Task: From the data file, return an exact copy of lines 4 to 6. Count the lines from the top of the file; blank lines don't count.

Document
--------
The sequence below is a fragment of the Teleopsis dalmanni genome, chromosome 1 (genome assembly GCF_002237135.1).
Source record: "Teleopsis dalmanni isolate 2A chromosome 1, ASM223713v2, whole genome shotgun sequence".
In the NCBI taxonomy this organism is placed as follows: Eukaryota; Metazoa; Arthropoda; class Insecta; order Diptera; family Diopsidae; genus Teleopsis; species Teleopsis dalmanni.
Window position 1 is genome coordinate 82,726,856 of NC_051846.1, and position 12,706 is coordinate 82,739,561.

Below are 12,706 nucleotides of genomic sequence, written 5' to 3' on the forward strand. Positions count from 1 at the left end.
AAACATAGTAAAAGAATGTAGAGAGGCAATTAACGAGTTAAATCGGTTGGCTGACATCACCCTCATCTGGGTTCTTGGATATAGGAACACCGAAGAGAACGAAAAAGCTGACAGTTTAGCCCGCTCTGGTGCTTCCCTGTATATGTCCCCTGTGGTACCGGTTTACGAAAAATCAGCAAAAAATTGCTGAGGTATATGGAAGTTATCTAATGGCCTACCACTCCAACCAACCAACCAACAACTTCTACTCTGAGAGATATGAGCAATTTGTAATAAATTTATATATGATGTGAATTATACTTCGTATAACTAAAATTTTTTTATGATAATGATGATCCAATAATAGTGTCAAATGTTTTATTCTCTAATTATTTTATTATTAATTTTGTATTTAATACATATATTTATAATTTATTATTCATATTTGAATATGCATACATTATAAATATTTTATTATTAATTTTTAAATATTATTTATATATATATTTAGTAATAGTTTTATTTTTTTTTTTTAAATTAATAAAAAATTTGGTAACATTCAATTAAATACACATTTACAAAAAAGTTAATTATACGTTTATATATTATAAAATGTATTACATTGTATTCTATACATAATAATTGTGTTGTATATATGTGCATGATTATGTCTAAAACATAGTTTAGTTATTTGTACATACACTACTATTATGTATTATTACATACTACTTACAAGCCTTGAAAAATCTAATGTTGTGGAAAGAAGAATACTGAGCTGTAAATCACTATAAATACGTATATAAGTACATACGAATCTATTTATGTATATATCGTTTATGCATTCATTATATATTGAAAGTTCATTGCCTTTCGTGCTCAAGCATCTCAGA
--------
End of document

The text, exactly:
Window position 1 is genome coordinate 82,726,856 of NC_051846.1, and position 12,706 is coordinate 82,739,561.

Below are 12,706 nucleotides of genomic sequence, written 5' to 3' on the forward strand. Positions count from 1 at the left end.
AAACATAGTAAAAGAATGTAGAGAGGCAATTAACGAGTTAAATCGGTTGGCTGACATCACCCTCATCTGGGTTCTTGGATATAGGAACACCGAAGAGAACGAAAAAGCTGACAGTTTAGCCCGCTCTGGTGCTTCCCTGTATATGTCCCCTGTGGTACCGGTTTACGAAAAATCAGCAAAAAATTGCTGAGGTATATGGAAGTTATCTAATGGCCTACCACTCCAACCAACCAACCAACAACTTCTACTCTGAGAGATATGAGCAATTTGTAATAAATTTATATATGATGTGAATTATACTTCGTATAACTAAAATTTTTTTATGATAATGATGATCCAATAATAGTGTCAAATGTTTTATTCTCTAATTATTTTATTATTAATTTTGTATTTAATACATATATTTATAATTTATTATTCATATTTGAATATGCATACATTATAAATATTTTATTATTAATTTTTAAATATTATTTATATATATATTTAGTAATAGTTTTATTTTTTTTTTTTAAATTAATAAAAAATTTGGTAACATTCAATTAAATACACATTTACAAAAAAGTTAATTATACGTTTATATATTATAAAATGTATTACATTGTATTCTATACATAATAATTGTGTTGTATATATGTGCATGATTATGTCTAAAACATAGTTTAGTTATTTGTACATACACTACTATTATGTATTATTACATACTACTTACAAGCCTTGAAAAATCTAATGTTGTGGAAAGAAGAATACTGAGCTGTAAATCACTATAAATACGTATATAAGTACATACGAATCTATTTATGTATATATCGTTTATGCATTCATTATATATTGAAAGTTCATTGCCTTTCGTGCTCAAGCATCTCAGA